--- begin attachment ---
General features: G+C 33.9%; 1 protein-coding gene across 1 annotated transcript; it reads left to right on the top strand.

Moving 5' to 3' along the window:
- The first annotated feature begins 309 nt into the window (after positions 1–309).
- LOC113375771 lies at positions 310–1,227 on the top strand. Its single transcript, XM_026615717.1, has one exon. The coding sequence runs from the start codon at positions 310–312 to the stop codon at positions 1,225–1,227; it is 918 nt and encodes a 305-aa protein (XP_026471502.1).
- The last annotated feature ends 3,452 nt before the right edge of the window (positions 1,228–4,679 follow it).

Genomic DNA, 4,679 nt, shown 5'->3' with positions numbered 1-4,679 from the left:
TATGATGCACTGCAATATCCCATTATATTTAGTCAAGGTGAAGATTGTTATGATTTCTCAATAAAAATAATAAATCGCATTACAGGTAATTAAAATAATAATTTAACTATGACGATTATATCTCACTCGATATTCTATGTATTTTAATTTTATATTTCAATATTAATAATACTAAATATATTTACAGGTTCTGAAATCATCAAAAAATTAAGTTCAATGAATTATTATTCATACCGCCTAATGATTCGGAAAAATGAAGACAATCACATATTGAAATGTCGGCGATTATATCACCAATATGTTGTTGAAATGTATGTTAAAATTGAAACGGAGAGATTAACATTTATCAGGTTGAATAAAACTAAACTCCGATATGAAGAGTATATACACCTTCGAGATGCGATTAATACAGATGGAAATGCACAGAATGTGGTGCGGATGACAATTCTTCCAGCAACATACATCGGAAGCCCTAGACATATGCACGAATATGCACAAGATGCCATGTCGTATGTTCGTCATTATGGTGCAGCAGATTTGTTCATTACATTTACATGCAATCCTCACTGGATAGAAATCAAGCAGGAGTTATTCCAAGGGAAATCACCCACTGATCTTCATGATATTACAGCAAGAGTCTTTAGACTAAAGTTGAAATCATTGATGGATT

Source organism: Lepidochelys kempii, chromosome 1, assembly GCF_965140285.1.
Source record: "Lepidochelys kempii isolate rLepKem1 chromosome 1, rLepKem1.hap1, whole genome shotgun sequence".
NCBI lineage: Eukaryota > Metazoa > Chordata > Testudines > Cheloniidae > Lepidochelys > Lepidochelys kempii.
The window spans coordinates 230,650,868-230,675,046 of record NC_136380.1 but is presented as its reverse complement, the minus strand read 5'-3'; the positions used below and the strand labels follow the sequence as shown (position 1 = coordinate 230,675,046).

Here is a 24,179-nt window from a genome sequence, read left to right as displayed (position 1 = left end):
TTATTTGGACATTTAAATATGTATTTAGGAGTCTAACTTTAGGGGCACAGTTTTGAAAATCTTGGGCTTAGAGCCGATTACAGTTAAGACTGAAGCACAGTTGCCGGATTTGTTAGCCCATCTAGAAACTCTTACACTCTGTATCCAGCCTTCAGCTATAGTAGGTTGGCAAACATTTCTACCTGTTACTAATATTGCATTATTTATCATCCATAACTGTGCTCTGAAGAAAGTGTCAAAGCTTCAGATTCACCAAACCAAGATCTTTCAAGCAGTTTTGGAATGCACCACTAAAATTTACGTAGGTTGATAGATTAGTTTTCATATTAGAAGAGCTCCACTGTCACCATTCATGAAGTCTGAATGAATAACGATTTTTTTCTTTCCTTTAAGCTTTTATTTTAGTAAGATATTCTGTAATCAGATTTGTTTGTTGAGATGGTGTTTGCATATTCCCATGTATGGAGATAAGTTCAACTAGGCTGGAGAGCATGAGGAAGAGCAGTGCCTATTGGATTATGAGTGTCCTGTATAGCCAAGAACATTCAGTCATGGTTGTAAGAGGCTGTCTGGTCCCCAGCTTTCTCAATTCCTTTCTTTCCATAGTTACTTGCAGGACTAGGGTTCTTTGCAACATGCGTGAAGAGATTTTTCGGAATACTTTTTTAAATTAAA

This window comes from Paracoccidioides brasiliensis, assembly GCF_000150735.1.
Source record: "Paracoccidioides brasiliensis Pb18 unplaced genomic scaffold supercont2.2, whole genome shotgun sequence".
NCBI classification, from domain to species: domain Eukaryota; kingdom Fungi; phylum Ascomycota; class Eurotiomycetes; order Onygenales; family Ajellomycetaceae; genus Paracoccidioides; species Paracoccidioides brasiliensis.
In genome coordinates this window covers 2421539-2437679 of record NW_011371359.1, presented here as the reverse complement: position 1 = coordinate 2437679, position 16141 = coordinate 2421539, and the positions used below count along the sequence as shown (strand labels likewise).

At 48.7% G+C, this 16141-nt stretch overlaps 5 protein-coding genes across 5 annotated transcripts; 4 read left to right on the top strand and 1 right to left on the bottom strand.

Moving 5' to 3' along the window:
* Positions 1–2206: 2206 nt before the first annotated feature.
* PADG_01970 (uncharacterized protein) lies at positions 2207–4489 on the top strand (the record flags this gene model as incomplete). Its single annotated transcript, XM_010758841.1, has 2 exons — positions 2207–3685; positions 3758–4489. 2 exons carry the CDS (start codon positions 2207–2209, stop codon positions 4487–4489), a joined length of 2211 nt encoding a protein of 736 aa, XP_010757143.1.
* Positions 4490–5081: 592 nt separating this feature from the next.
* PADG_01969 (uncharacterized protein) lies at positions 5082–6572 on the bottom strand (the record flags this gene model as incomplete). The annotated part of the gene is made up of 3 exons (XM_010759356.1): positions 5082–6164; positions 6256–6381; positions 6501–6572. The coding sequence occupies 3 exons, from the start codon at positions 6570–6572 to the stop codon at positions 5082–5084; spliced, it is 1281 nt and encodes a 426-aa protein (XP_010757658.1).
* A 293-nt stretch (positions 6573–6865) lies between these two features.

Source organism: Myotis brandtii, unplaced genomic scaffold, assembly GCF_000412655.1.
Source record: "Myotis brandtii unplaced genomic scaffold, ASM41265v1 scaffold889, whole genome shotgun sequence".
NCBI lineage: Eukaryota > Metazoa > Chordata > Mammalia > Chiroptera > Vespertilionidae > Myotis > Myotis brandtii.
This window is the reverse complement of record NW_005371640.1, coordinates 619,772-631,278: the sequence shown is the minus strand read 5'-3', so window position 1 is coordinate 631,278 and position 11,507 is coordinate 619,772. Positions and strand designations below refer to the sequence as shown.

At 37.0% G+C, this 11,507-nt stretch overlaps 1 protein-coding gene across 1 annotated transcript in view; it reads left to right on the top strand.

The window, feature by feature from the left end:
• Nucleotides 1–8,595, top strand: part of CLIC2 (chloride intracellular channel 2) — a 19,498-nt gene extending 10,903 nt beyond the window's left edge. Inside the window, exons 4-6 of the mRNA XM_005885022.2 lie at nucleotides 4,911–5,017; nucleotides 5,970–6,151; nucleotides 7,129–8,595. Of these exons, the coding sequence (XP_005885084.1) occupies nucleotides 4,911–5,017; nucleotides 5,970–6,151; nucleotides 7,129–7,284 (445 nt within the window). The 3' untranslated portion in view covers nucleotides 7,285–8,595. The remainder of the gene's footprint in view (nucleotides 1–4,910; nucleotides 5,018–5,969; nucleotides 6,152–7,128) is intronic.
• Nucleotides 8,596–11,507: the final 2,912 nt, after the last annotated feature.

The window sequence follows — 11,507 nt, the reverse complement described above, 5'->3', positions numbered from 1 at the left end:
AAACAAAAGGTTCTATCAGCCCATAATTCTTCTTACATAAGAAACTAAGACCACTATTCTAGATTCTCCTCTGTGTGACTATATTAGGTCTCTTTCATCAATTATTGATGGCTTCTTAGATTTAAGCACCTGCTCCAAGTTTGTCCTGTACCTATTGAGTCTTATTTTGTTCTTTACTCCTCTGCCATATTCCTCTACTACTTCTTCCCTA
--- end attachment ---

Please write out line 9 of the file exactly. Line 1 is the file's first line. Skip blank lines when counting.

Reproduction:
Source record: "Lepidochelys kempii isolate rLepKem1 chromosome 1, rLepKem1.hap1, whole genome shotgun sequence".